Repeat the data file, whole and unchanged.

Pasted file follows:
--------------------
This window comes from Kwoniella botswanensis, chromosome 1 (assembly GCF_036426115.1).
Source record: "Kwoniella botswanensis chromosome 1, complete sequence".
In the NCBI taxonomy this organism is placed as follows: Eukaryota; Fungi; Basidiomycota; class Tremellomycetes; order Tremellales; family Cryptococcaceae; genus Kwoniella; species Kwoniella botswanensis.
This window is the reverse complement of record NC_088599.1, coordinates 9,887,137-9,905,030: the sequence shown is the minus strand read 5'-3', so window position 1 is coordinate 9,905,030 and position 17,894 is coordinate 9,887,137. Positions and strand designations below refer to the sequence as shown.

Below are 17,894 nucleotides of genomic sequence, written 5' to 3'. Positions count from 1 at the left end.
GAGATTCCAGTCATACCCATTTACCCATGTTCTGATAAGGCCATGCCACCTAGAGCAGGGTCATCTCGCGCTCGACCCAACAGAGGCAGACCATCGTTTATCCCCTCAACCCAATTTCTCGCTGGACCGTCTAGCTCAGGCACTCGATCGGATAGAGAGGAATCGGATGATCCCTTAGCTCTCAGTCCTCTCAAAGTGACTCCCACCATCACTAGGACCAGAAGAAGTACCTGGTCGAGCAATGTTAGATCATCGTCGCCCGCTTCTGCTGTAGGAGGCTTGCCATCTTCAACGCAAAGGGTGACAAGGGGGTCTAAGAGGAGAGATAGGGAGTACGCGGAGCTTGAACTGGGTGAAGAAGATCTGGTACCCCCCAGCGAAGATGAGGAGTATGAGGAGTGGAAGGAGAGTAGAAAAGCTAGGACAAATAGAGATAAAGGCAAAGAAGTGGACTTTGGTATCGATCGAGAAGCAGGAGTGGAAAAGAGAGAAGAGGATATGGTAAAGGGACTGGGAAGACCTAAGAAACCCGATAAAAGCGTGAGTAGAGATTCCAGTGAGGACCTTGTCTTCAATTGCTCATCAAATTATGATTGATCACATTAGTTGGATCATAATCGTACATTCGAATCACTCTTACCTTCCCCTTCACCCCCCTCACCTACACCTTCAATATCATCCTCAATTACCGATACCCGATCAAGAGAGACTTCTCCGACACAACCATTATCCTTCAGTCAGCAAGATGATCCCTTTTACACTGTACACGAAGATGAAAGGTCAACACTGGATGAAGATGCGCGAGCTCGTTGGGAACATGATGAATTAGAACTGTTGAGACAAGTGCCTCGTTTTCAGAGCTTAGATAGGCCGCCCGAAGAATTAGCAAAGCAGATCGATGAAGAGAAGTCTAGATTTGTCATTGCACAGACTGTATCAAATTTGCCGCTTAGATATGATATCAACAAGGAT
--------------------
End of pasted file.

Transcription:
This window comes from Kwoniella botswanensis, chromosome 1 (assembly GCF_036426115.1).
Source record: "Kwoniella botswanensis chromosome 1, complete sequence".
In the NCBI taxonomy this organism is placed as follows: Eukaryota; Fungi; Basidiomycota; class Tremellomycetes; order Tremellales; family Cryptococcaceae; genus Kwoniella; species Kwoniella botswanensis.
This window is the reverse complement of record NC_088599.1, coordinates 9,887,137-9,905,030: the sequence shown is the minus strand read 5'-3', so window position 1 is coordinate 9,905,030 and position 17,894 is coordinate 9,887,137. Positions and strand designations below refer to the sequence as shown.

Below are 17,894 nucleotides of genomic sequence, written 5' to 3'. Positions count from 1 at the left end.
GAGATTCCAGTCATACCCATTTACCCATGTTCTGATAAGGCCATGCCACCTAGAGCAGGGTCATCTCGCGCTCGACCCAACAGAGGCAGACCATCGTTTATCCCCTCAACCCAATTTCTCGCTGGACCGTCTAGCTCAGGCACTCGATCGGATAGAGAGGAATCGGATGATCCCTTAGCTCTCAGTCCTCTCAAAGTGACTCCCACCATCACTAGGACCAGAAGAAGTACCTGGTCGAGCAATGTTAGATCATCGTCGCCCGCTTCTGCTGTAGGAGGCTTGCCATCTTCAACGCAAAGGGTGACAAGGGGGTCTAAGAGGAGAGATAGGGAGTACGCGGAGCTTGAACTGGGTGAAGAAGATCTGGTACCCCCCAGCGAAGATGAGGAGTATGAGGAGTGGAAGGAGAGTAGAAAAGCTAGGACAAATAGAGATAAAGGCAAAGAAGTGGACTTTGGTATCGATCGAGAAGCAGGAGTGGAAAAGAGAGAAGAGGATATGGTAAAGGGACTGGGAAGACCTAAGAAACCCGATAAAAGCGTGAGTAGAGATTCCAGTGAGGACCTTGTCTTCAATTGCTCATCAAATTATGATTGATCACATTAGTTGGATCATAATCGTACATTCGAATCACTCTTACCTTCCCCTTCACCCCCCTCACCTACACCTTCAATATCATCCTCAATTACCGATACCCGATCAAGAGAGACTTCTCCGACACAACCATTATCCTTCAGTCAGCAAGATGATCCCTTTTACACTGTACACGAAGATGAAAGGTCAACACTGGATGAAGATGCGCGAGCTCGTTGGGAACATGATGAATTAGAACTGTTGAGACAAGTGCCTCGTTTTCAGAGCTTAGATAGGCCGCCCGAAGAATTAGCAAAGCAGATCGATGAAGAGAAGTCTAGATTTGTCATTGCACAGACTGTATCAAATTTGCCGCTTAGATATGATATCAACAAGGAT